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Damaged nerves in the spinal cord do not regenerate

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Damaged nerves in the spinal cord do not regenerate [#permalink] New post 10 Sep 2008, 22:34
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Damaged nerves in the spinal cord do not regenerate themselves naturally, nor even under the spur of nerve-growth stimulants. The reason, recently discovered, is the presence of nerve-growth inhibitors in the spinal cord. Antibodies that deactivate those inhibitors have now been developed. Clearly, then, nerve repair will be a standard medical procedure in the foreseeable future.

Which of the following, if true, casts the most serious doubt on the accuracy of the prediction above?

(A) Prevention of the regeneration of damaged nerves is merely a by-product of the main function in the human body of the substances inhibiting nerve growth.
(B) Certain nerve-growth stimulants have similar chemical structures to those of the antibodies against nerve-growth inhibitors.
(C) Nerves in the brain are similar to nerves in the spinal cord in their inability to regenerate themselves naturally.
(D) Researchers have been able to stimulate the growth of nerves not located in the spinal cord by using only nerve-growth stimulants.
(E) Deactivating the substances inhibiting nerve growth for an extended period would require a steady supply of antibodies.
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Re: Zumit CR 006 [#permalink] New post 10 Sep 2008, 22:58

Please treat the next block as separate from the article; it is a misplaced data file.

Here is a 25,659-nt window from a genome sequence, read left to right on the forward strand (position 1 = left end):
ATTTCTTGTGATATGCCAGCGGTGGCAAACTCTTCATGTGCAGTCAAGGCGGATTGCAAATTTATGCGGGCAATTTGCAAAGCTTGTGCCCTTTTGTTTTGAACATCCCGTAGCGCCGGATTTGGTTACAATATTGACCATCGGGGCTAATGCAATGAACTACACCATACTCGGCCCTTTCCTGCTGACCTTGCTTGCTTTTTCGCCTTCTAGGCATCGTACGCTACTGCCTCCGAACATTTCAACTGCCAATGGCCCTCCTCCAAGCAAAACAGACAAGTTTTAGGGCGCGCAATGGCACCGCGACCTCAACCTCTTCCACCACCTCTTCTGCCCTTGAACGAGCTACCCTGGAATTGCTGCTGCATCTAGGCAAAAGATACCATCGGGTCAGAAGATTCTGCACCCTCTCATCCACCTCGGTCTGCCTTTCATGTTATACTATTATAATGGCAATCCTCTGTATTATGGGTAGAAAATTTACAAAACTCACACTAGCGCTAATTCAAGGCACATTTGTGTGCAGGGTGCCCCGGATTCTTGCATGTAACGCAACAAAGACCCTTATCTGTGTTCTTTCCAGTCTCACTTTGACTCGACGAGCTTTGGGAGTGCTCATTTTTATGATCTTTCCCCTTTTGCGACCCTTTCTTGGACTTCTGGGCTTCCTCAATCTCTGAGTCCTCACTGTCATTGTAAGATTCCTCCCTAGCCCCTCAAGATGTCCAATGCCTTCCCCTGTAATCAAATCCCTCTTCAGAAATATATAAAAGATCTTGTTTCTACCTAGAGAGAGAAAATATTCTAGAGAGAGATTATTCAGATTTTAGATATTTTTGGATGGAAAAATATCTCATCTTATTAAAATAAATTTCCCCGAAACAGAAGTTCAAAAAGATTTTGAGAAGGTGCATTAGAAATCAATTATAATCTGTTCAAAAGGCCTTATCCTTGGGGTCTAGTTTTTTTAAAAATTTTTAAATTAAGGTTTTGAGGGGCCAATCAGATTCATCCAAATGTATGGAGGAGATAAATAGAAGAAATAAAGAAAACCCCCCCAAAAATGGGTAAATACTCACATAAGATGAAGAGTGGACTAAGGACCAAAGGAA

dancinggeometry wrote:
Damaged nerves in the spinal cord do not regenerate themselves naturally, nor even under the spur of nerve-growth stimulants. The reason, recently discovered, is the presence of nerve-growth inhibitors in the spinal cord. Antibodies that deactivate those inhibitors have now been developed. Clearly, then, nerve repair will be a standard medical procedure in the foreseeable future.

Which of the following, if true, casts the most serious doubt on the accuracy of the prediction above?

(A) Prevention of the regeneration of damaged nerves is merely a by-product of the main function in the human body of the substances inhibiting nerve growth.
(B) Certain nerve-growth stimulants have similar chemical structures to those of the antibodies against nerve-growth inhibitors.
(C) Nerves in the brain are similar to nerves in the spinal cord in their inability to regenerate themselves naturally.
(D) Researchers have been able to stimulate the growth of nerves not located in the spinal cord by using only nerve-growth stimulants.
(E) Deactivating the substances inhibiting nerve growth for an extended period would require a steady supply of antibodies.


I choose E as my answer.

Conclusion: nerve repair will be a standard medical procedure in the foreseeable future
Why?: because antibodies that deactivate those inhibitors have now been developed

We want to find an answer that will can suggest that the nerve repair WILL NOT be a standard medical procedure in the future.

(A) Who cares about what's considered the main function of the body. does that tell us anything about the nerve repair? no

(B) Who cares if there are similar chemical structures to those of the antibodies? the bottom line is that the antibodies work. does that help weaken? no

(C) the nerves in the brains are similar to those of the spinal cord? so what?

(D) Although this is a tricky choice, it contradicts the premise mentioned in the argument. The argument said that "Antibodies that deactivate those inhibitors have now been developed." This premise talks about the nerves in the spinal cord. While this answer choice talks about the nerves not located in the spinal cord. This is out of scope.